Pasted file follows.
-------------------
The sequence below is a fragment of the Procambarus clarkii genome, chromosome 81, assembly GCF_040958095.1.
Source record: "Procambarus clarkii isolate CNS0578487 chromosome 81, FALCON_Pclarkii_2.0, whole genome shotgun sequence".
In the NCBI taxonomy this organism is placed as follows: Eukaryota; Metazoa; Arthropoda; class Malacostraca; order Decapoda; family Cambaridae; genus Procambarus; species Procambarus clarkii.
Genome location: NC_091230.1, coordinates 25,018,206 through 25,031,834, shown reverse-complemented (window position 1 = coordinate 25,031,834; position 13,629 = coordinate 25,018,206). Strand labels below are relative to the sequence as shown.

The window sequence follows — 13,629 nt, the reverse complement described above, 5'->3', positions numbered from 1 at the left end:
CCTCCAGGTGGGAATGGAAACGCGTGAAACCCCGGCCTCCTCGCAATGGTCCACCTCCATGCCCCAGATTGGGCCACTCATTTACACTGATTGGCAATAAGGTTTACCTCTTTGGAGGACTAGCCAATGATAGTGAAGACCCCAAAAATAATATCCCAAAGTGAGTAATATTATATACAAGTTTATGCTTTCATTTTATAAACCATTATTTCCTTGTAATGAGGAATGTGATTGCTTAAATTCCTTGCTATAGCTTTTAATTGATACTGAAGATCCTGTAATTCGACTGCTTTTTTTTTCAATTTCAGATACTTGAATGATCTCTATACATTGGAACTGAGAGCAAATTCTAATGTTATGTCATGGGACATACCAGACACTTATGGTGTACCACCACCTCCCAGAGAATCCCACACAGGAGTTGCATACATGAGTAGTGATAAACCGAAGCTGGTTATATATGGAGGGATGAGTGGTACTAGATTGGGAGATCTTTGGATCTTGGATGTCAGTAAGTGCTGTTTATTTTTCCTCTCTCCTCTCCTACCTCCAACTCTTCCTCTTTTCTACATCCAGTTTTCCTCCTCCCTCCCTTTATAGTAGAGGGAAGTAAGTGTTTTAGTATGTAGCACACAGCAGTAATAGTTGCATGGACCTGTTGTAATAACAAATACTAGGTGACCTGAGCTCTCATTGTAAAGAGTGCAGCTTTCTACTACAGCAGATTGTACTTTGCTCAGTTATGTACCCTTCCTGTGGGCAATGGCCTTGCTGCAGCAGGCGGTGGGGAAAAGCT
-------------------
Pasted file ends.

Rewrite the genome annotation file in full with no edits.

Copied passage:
The sequence below is a fragment of the Procambarus clarkii genome, chromosome 81, assembly GCF_040958095.1.
Source record: "Procambarus clarkii isolate CNS0578487 chromosome 81, FALCON_Pclarkii_2.0, whole genome shotgun sequence".
In the NCBI taxonomy this organism is placed as follows: Eukaryota; Metazoa; Arthropoda; class Malacostraca; order Decapoda; family Cambaridae; genus Procambarus; species Procambarus clarkii.
Genome location: NC_091230.1, coordinates 25,018,206 through 25,031,834, shown reverse-complemented (window position 1 = coordinate 25,031,834; position 13,629 = coordinate 25,018,206). Strand labels below are relative to the sequence as shown.

The window sequence follows — 13,629 nt, the reverse complement described above, 5'->3', positions numbered from 1 at the left end:
CCTCCAGGTGGGAATGGAAACGCGTGAAACCCCGGCCTCCTCGCAATGGTCCACCTCCATGCCCCAGATTGGGCCACTCATTTACACTGATTGGCAATAAGGTTTACCTCTTTGGAGGACTAGCCAATGATAGTGAAGACCCCAAAAATAATATCCCAAAGTGAGTAATATTATATACAAGTTTATGCTTTCATTTTATAAACCATTATTTCCTTGTAATGAGGAATGTGATTGCTTAAATTCCTTGCTATAGCTTTTAATTGATACTGAAGATCCTGTAATTCGACTGCTTTTTTTTTCAATTTCAGATACTTGAATGATCTCTATACATTGGAACTGAGAGCAAATTCTAATGTTATGTCATGGGACATACCAGACACTTATGGTGTACCACCACCTCCCAGAGAATCCCACACAGGAGTTGCATACATGAGTAGTGATAAACCGAAGCTGGTTATATATGGAGGGATGAGTGGTACTAGATTGGGAGATCTTTGGATCTTGGATGTCAGTAAGTGCTGTTTATTTTTCCTCTCTCCTCTCCTACCTCCAACTCTTCCTCTTTTCTACATCCAGTTTTCCTCCTCCCTCCCTTTATAGTAGAGGGAAGTAAGTGTTTTAGTATGTAGCACACAGCAGTAATAGTTGCATGGACCTGTTGTAATAACAAATACTAGGTGACCTGAGCTCTCATTGTAAAGAGTGCAGCTTTCTACTACAGCAGATTGTACTTTGCTCAGTTATGTACCCTTCCTGTGGGCAATGGCCTTGCTGCAGCAGGCGGTGGGGAAAAGCT